In the blue section labeled Color Sampling, the video arrives at the Adjust Image Colors node. The values for the parameters we are adjusting (Saturation, Contrast and Brightness), are received from the blue MIDI control section above.

The video then passes to a Blur Image node which applies a small linear blur,.

From there, the video is spit to four Sample Color From Image nodes. Each of these nodes has its ‘center’ and ‘width’ controls set to sample one of the quadrants of the video image. The ‘sample type’ for all four nodes gets its value from the Select Input node in the blue MIDI control section above.This value sets the sample type to either “average” or “lightest color”.

Each of the four nodes outputs a color which is passed to a Get RGB Color Values node to output numerical values for red, green, and blue, normalized to a range of 0 to 1.

In the green section labeled OSC to QLab, the RGB values for each quadrant are all multiplied by 100 (Multiply node) to get the percentage value QLab requires, and formatted into a text message (Append Texts node) formatted the way QLab wants it, i.e. rgb({r},{g},{b}).` These values are sent to Hold Value nodes. When a value changes, the Changed node sends an event to the update port of the Hold Value node, which then transmits its stored value.

This is received by a Make Message node, where it becomes the argument to an OSC message set in the address port of the node. So, if instrument 1 is to be set to red, the Make Message node assembles the complete OSC message:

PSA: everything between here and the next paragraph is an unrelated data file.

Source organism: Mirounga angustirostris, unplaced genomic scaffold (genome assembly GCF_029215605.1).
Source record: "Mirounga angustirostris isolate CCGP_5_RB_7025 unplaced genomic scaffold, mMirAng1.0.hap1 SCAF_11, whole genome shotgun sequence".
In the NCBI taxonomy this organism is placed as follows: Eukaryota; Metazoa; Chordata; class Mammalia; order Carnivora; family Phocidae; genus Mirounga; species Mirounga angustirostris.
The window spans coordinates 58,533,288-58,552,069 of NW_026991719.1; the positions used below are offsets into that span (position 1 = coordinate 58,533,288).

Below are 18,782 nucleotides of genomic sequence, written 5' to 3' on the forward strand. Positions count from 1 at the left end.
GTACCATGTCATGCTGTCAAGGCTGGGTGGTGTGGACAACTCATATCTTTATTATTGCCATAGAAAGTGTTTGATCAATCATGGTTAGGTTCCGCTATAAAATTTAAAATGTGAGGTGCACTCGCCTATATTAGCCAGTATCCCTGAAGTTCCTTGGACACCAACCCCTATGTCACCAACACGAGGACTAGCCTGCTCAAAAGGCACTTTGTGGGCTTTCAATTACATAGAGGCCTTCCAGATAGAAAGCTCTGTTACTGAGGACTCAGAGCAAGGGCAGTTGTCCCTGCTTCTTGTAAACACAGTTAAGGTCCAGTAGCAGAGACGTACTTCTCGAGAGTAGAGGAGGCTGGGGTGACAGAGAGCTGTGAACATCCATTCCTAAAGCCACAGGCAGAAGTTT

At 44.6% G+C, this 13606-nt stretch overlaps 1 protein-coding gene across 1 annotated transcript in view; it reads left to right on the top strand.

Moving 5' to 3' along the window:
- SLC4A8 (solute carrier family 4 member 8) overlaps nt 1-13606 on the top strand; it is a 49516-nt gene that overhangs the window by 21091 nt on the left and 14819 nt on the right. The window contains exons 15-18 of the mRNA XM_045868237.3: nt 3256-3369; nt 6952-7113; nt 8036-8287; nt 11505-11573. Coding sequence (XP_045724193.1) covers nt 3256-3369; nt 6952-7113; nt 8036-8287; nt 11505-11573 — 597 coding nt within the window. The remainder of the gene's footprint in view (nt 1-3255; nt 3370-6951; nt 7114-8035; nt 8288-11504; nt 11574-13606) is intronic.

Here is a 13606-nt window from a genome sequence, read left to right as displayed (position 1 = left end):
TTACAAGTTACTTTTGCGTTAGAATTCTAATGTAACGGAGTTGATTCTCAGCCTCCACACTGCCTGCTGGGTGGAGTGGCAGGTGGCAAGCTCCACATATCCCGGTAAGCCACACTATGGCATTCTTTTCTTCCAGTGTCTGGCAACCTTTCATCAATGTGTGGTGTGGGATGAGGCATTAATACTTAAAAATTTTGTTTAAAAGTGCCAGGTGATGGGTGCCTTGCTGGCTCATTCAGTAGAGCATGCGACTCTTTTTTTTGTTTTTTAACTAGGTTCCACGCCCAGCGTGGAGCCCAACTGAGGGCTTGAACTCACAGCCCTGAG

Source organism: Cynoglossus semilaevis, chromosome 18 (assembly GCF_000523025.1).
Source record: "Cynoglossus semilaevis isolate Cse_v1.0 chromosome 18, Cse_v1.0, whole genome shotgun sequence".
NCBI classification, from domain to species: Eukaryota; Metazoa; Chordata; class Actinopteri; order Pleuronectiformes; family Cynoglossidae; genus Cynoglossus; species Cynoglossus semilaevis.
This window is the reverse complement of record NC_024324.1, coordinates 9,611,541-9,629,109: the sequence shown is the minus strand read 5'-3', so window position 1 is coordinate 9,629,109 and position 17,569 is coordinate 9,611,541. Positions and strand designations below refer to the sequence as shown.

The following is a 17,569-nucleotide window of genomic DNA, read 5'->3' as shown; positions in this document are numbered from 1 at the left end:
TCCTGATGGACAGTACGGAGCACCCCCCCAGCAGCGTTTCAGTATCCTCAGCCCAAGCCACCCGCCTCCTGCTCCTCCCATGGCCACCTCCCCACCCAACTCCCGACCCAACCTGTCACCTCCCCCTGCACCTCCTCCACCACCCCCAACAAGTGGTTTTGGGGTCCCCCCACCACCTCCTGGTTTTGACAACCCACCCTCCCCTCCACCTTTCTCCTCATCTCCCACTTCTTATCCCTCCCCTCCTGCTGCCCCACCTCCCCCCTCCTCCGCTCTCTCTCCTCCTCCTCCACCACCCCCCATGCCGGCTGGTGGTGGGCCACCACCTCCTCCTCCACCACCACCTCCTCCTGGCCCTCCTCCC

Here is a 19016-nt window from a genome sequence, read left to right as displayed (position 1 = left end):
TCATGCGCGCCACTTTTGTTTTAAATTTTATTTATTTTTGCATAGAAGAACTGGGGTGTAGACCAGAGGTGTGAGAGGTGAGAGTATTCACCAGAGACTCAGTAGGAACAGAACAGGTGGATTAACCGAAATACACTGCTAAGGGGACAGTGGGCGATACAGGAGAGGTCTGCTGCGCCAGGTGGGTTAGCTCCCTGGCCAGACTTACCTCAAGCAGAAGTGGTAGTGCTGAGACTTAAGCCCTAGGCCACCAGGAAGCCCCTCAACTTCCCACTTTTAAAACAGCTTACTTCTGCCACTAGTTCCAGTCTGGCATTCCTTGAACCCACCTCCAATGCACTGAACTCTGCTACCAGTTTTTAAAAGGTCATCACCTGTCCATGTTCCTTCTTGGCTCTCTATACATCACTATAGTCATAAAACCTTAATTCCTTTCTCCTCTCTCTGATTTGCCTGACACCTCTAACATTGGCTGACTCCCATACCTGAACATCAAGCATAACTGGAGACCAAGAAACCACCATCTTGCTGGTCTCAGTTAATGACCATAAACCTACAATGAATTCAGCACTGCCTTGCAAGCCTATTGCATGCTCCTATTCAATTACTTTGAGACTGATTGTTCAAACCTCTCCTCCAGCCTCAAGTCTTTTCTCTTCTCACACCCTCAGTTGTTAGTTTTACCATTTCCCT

/dashboard/setLight/1.color rgb(100,0,0)

This is immediately sent by a Send OSC Messages node to the IP address and port specified by the Specify OSC IP Output node. Since we are sending OSC to QLab running on the same computer, we use port 53000. If you’ve set your workspace to use a different port for incoming OSC, you’ll need to modify the port number here as well.

In order to see the video with a simulation of the RGB lighting, we create a 3D model of a cyclorama lit with four spotlights in the pink section labeled 3D Model with Lit Cyclorama.

Four Make Spotlight nodes receive their color from the color sample nodes, their brightness from the Simulator Brightness nodes and their sharpness from the Simulator Blur nodes. The purpose of the brightness and sharpness adjustment is to adjust the simulation to match the brightness and blending of actual RGB fixtures in reality.

The 3D model is completed by a Make Cube node dimensioned to represent a white cyclorama.

The scene is rendered to an image using a Make Perspective Camera node and a Render Scene to Image node, then scaled and combined with the clean video image as the background layer (layer 1) in the Render Layers to Window node.

Video content and photographs included in workspace © Mic Pool 2023. All rights reserved.

Vuo Composition by Mic Pool. Distributed under a CC BY-SA 4.0 DEED Attribution-ShareAlike 4.0 International License.